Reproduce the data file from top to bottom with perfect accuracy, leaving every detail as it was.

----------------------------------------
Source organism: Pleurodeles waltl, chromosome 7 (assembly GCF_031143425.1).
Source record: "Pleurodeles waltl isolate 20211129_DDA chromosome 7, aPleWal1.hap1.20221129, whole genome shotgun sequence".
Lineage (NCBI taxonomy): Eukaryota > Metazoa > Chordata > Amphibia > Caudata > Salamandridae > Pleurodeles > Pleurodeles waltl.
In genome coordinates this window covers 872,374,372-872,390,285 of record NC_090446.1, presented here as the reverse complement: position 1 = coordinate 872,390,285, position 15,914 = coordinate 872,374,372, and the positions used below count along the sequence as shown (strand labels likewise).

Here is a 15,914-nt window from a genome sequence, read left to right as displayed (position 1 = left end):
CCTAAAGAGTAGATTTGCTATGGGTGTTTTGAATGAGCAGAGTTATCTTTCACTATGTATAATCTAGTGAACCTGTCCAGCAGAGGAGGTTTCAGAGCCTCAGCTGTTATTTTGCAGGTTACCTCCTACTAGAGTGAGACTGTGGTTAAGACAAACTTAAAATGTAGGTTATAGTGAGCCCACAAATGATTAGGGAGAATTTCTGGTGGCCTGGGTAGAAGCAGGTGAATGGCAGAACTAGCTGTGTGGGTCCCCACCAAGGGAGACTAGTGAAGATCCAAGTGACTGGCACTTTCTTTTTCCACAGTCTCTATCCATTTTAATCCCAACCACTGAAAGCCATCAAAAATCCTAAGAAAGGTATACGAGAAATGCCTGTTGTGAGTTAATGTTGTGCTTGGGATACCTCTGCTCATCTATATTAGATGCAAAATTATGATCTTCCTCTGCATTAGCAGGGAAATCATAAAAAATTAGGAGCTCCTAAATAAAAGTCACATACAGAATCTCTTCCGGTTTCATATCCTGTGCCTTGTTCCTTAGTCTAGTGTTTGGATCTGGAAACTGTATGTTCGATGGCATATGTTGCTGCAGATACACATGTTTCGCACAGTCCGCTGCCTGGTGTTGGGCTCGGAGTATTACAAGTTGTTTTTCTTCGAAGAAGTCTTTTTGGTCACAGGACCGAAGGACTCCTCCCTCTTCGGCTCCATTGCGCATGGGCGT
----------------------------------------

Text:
Source organism: Pleurodeles waltl, chromosome 7 (assembly GCF_031143425.1).
Source record: "Pleurodeles waltl isolate 20211129_DDA chromosome 7, aPleWal1.hap1.20221129, whole genome shotgun sequence".
Lineage (NCBI taxonomy): Eukaryota > Metazoa > Chordata > Amphibia > Caudata > Salamandridae > Pleurodeles > Pleurodeles waltl.
In genome coordinates this window covers 872,374,372-872,390,285 of record NC_090446.1, presented here as the reverse complement: position 1 = coordinate 872,390,285, position 15,914 = coordinate 872,374,372, and the positions used below count along the sequence as shown (strand labels likewise).

Here is a 15,914-nt window from a genome sequence, read left to right as displayed (position 1 = left end):
CCTAAAGAGTAGATTTGCTATGGGTGTTTTGAATGAGCAGAGTTATCTTTCACTATGTATAATCTAGTGAACCTGTCCAGCAGAGGAGGTTTCAGAGCCTCAGCTGTTATTTTGCAGGTTACCTCCTACTAGAGTGAGACTGTGGTTAAGACAAACTTAAAATGTAGGTTATAGTGAGCCCACAAATGATTAGGGAGAATTTCTGGTGGCCTGGGTAGAAGCAGGTGAATGGCAGAACTAGCTGTGTGGGTCCCCACCAAGGGAGACTAGTGAAGATCCAAGTGACTGGCACTTTCTTTTTCCACAGTCTCTATCCATTTTAATCCCAACCACTGAAAGCCATCAAAAATCCTAAGAAAGGTATACGAGAAATGCCTGTTGTGAGTTAATGTTGTGCTTGGGATACCTCTGCTCATCTATATTAGATGCAAAATTATGATCTTCCTCTGCATTAGCAGGGAAATCATAAAAAATTAGGAGCTCCTAAATAAAAGTCACATACAGAATCTCTTCCGGTTTCATATCCTGTGCCTTGTTCCTTAGTCTAGTGTTTGGATCTGGAAACTGTATGTTCGATGGCATATGTTGCTGCAGATACACATGTTTCGCACAGTCCGCTGCCTGGTGTTGGGCTCGGAGTATTACAAGTTGTTTTTCTTCGAAGAAGTCTTTTTGGTCACAGGACCGAAGGACTCCTCCCTCTTCGGCTCCATTGCGCATGGGCGT